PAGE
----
Top critical review
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Much better than nothing but missing a hefty amount
on June 15, 2014
This book covers most of the issues that occur when enrolling into a university for the first time such as living away from home, being exposed to fellow students who don't belong there and will assuredly drop out, managing yourself when away from parental supervision, chores, family responsibilities and therefore lonely, managing yourself when confronted with a majority behaving as if they cannot handle lack of parental supervision, experimenting with friendship, relationships or even majors.
The author is serious and states his case in a no nonsense manner with a sprinkling of humor.
The book is a bit weak in that it is primarily written for 1st or 2nd years moving to a university away from home so the emphasis is on isn't it great to continually shock yourself with shiny and new until you overload as if the point of uni is an extended summer camp at Disneyland. The author concludes that high 1st year turnover is due to anything but they might not really belong there but just went along with the crowd so you are discouraged from switching schools because professors and classes offered are all equal when having fun is all that matters. Similarly there is no mention that many schools have well deserved reputations for partying rather than learning, crime rather than safety or low quality professors that merely move you along the assembly line rather than teach.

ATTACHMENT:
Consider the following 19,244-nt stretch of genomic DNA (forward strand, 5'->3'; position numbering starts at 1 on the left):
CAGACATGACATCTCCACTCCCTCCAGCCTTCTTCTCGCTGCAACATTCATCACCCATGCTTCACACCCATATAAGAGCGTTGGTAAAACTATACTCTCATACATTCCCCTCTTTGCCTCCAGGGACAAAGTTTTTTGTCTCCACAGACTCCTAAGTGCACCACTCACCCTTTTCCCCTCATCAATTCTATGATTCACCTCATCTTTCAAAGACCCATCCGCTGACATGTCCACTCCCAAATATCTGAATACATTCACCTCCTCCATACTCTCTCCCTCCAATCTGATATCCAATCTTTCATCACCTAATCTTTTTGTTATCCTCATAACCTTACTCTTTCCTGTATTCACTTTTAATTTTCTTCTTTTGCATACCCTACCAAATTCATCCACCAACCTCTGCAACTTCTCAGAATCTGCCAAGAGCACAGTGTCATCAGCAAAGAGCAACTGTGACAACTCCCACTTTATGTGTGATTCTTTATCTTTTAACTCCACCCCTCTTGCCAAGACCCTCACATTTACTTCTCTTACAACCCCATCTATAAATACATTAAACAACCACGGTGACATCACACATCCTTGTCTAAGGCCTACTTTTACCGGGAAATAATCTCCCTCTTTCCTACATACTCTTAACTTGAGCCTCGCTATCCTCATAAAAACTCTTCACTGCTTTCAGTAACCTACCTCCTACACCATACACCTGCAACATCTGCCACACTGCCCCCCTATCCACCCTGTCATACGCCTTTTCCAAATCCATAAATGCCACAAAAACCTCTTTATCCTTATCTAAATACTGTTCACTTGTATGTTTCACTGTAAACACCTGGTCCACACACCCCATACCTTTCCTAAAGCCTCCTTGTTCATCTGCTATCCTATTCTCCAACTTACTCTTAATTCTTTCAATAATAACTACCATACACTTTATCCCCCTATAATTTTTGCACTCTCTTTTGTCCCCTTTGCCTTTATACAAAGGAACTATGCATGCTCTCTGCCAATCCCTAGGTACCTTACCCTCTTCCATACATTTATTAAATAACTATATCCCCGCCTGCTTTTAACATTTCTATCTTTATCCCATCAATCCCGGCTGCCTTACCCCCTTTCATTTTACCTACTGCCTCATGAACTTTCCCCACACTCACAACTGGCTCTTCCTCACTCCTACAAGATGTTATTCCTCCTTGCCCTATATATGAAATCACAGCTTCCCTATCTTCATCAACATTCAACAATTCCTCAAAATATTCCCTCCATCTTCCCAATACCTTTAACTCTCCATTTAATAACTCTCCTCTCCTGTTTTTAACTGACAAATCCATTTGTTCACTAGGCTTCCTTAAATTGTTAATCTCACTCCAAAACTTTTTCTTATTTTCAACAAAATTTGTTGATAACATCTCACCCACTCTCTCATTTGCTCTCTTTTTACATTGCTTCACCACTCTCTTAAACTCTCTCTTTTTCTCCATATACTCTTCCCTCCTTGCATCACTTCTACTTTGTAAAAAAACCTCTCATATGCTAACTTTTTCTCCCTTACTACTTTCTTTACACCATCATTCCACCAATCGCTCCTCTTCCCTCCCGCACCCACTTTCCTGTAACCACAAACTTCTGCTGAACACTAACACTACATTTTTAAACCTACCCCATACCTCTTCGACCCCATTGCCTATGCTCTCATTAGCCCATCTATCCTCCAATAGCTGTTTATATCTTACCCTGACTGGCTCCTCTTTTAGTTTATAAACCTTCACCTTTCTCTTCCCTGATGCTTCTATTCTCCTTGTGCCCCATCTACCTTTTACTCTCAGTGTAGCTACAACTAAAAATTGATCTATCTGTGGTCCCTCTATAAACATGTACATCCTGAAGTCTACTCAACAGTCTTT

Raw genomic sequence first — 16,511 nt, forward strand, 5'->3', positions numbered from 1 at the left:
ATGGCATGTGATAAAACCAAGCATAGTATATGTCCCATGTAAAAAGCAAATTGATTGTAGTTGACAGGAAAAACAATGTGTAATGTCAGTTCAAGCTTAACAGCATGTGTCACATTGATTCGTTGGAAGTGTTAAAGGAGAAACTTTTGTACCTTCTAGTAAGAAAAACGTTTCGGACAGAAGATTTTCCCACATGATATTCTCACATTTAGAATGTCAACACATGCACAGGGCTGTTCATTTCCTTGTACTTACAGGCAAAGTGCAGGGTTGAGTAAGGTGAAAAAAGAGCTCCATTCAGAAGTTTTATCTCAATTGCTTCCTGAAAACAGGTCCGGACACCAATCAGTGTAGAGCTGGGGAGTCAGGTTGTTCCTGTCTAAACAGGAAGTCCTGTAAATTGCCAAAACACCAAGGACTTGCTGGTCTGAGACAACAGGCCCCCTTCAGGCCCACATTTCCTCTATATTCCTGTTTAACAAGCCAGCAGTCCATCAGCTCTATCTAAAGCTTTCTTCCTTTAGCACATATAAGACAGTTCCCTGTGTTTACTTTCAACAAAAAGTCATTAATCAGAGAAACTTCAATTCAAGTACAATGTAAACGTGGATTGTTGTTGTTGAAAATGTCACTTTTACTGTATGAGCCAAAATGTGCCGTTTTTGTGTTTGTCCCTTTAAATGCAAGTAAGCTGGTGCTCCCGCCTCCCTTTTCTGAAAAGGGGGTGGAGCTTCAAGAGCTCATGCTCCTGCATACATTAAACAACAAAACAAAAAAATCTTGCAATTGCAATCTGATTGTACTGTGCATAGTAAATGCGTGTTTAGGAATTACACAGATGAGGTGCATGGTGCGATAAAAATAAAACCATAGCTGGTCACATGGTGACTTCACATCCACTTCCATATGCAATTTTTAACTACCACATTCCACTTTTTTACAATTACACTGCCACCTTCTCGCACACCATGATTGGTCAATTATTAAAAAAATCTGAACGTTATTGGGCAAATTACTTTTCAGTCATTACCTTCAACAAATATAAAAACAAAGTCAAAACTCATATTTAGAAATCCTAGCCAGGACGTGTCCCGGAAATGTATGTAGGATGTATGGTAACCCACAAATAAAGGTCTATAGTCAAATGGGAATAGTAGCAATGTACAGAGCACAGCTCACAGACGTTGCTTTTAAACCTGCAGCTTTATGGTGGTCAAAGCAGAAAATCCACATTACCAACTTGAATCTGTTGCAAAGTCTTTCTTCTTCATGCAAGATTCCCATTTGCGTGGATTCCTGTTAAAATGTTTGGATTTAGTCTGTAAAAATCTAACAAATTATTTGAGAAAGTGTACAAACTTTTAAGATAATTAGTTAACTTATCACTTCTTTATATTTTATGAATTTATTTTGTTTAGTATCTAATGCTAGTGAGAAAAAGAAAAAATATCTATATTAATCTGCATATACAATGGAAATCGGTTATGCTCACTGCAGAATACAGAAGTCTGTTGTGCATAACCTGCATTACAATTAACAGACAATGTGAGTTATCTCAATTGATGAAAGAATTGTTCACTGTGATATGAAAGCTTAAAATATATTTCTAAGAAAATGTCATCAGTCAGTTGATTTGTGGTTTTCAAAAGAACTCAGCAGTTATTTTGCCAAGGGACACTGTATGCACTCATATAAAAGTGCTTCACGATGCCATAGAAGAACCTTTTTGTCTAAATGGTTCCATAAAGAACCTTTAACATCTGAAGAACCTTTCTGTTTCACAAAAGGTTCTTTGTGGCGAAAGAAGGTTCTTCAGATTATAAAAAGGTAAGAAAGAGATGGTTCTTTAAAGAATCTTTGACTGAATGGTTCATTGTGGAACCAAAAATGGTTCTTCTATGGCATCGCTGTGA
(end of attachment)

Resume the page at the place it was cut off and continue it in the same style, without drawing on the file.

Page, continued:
The book is also weak in that the majority of anecdotes are from 1st years in first or second semester or 2nd years in first semester or transfers in first semester so it's very much like recommending a video game while still playing it rather than recommending a movie after seeing it. Don't expect any wisdom or deep reflection beyond the moment from students that suffered through problems until gone with no concern that same issues may reappear next week. Don't expect anything insightful like
1) subjects get harder each year and related subjects depend on each other so you should not cheat to pass a class assuming you won't need the knowledge later
2) your TA may not suit your needs given that he is at best 1-2 years ahead of you, received a mere passing grade in the class and is doing this as work study to pay his tuition rather than someone trained to explain something multiple ways or skilled in tutoring you beyond a rough concept or idea
3) the greek system can be pricey in money, time and integrity as well as limiting your opportunities by dictating your social calendar and friend list but it can also pay off when searching for certain jobs so discuss it with a couple alumni your parents' age before jumping in
4) in addition to growing up, it is incredibly helpful to all parties if you choose a major that will help you gain employment in the future not merely extend your childhood. Nobody with a vested interest likes helping a student that isn't serious
5) random sampling of other subjects may be best reserved for summers at community college in order to save money
Definitely worth reading while still a 3rd year in secondary school as college prep and when choosing possible universities.